Thursday, February 1, 2018

Memoir: Cap't William E. May and wife Mildred

Captain William E. May (1905-1970)
and his wife Mildred E. Lawson May (1907-1968)
Neighbors of my Aunt Anne and Uncle Jack Crompton

Photos captured from my parent's undated home movies
Location 42 Dedham Ave. Providence. RI
Blog posts should include remembrances or memoirs of people that touched your lives or the lives of your ancestors because in the larger scheme of things they add information to the neighborhoods and communities of long ago. These people may have been included with your family in holiday events or simple backyard cookouts. Let's hope they are not forgotten.

As my aunt and uncle were childless, they had a wider circle of friends than most people of that time. Time was passed by playing cards, listening to the radio and eating out at neighborhood restaurants.  

Mr. May and his wife lived at 16 Dedham Ave. in Providence, "up the street" from my aunt and uncle and they also had no children. Included in my paternal family events, it is to my family's credit that no one be excluded. As a curious child, I asked questions about people at these events and was rewarded with answers. This is how a childhood genealogist thinks about family.

Mr. May was a Providence Policeman, who rose from the rank of Patrolman in 1940 (1940 census) to Captain by 1964 (1964 Providence City Directory). My aunt, after a long day on her feet at various jobs, including one at Victor Cleansing Co., my family's business, helped care for Capt. May's wife Mildred (Lawson) May both before and after work. Capt. May's job was juvenile offenders.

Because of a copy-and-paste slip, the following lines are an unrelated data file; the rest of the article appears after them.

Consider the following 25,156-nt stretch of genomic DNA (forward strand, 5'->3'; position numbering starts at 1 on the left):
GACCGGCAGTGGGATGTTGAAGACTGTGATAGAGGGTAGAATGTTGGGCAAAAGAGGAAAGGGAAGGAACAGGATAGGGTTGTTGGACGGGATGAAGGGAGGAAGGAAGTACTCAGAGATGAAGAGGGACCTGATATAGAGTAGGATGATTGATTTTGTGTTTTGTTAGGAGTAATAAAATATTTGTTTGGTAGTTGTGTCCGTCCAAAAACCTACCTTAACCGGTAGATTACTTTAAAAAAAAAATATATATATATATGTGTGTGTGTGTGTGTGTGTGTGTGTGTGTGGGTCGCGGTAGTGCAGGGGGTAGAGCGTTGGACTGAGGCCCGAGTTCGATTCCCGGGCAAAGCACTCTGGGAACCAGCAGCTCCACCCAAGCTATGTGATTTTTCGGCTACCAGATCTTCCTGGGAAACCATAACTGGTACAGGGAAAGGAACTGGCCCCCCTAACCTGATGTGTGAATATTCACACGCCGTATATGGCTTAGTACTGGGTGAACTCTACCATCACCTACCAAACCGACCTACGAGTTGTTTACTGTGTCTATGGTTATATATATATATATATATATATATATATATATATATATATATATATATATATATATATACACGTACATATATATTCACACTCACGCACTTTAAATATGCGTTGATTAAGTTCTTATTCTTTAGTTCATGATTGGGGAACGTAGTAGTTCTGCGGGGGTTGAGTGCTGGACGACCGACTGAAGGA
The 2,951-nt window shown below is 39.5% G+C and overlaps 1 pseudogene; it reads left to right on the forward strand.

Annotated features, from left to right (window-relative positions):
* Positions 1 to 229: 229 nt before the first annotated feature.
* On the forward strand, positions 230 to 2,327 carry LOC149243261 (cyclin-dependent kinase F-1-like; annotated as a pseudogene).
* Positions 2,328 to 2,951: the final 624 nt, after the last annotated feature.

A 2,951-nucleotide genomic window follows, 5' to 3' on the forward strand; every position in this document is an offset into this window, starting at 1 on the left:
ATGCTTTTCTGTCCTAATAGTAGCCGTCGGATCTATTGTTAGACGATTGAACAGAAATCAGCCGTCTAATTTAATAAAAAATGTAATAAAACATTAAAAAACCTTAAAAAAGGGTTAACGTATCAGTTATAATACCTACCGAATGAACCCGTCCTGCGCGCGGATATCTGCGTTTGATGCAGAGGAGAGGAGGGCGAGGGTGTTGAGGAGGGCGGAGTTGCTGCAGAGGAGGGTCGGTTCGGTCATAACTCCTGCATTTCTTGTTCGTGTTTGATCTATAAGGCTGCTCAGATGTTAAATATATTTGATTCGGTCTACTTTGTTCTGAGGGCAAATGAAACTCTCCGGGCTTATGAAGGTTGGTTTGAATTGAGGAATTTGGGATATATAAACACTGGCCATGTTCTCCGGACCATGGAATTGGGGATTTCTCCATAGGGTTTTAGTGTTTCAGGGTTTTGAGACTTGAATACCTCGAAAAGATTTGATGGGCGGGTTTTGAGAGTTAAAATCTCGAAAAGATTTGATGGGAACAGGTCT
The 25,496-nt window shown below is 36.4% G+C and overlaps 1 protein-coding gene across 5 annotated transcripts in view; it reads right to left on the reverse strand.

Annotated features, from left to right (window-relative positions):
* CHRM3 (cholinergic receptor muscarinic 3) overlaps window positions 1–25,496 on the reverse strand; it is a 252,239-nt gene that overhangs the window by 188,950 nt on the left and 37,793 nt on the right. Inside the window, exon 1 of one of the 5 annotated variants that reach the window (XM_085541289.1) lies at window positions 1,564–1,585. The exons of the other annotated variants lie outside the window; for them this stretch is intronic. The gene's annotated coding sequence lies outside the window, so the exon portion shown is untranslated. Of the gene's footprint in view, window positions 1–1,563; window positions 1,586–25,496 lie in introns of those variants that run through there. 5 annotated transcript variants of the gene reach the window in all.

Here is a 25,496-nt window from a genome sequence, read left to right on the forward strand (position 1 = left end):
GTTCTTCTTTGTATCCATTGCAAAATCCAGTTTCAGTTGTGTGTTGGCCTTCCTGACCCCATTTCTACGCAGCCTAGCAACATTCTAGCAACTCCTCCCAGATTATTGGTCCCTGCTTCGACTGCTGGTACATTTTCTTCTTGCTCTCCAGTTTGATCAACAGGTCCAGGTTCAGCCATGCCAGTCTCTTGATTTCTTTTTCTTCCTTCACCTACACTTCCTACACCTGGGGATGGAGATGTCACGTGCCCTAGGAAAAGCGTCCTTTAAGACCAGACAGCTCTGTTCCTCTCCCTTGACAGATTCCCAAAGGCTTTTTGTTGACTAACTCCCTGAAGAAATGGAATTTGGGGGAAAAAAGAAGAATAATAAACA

Crime & Delinquency , Vol 6, Issue 1, pp. 91 - 93, First Published January 1, 1960
located in Sage Publishing Journal [] accessed 1 Feb 2018
One day, I went home with my aunt and was picked up by my father after we ate supper there. My aunt, an excellent cook, fed my dad when he lived with them, before my parent's were married in 1946. He lived in a room upstairs, which he showed me that night.

We had just returned from taking "a plate" (whole meal) of supper to Mrs. May. We walked down the sidewalk to their home with the hot food. Mrs. May was wheelchair bound as she had rheumatoid arthritis. She opened the door and her dog, an English bulldog, growled. She reached down and said to the dog, "Friend" and he settled down and we entered. He was the first working animal I ever saw. He obviously was trained as a police dog. I was only allowed to pet him when she gave the command of Friend. He then transformed into a wiggly friendly animal. My aunt told me he was there to protect Mrs. May as she could not walk very much. He growled at my aunt every day without fail. That night, she let the dog outside and we waited until Mrs. May wheeled to the table to eat before we let him back inside for his own food.  

My aunt helped her twice a day every day for many years. This was the kind of person that my aunt was, helping others before her own needs. Aunt Anne lived until age 92, long after her husband, Uncle Jack died. My daughter's middle name is Anne after this strong woman.

As we were ready to leave, Capt. May returned home. He looked enormous in his police uniform, complete with gun and handcuffs. He left the room to secure his weapon and my aunt set out his supper before we went out the door. The dog stayed with her on alert the whole time.

Capt. and Mrs. May are buried in St. Anne's Cemetery in Cranston, RI. along with his two sisters and brother-in-law. I remember them.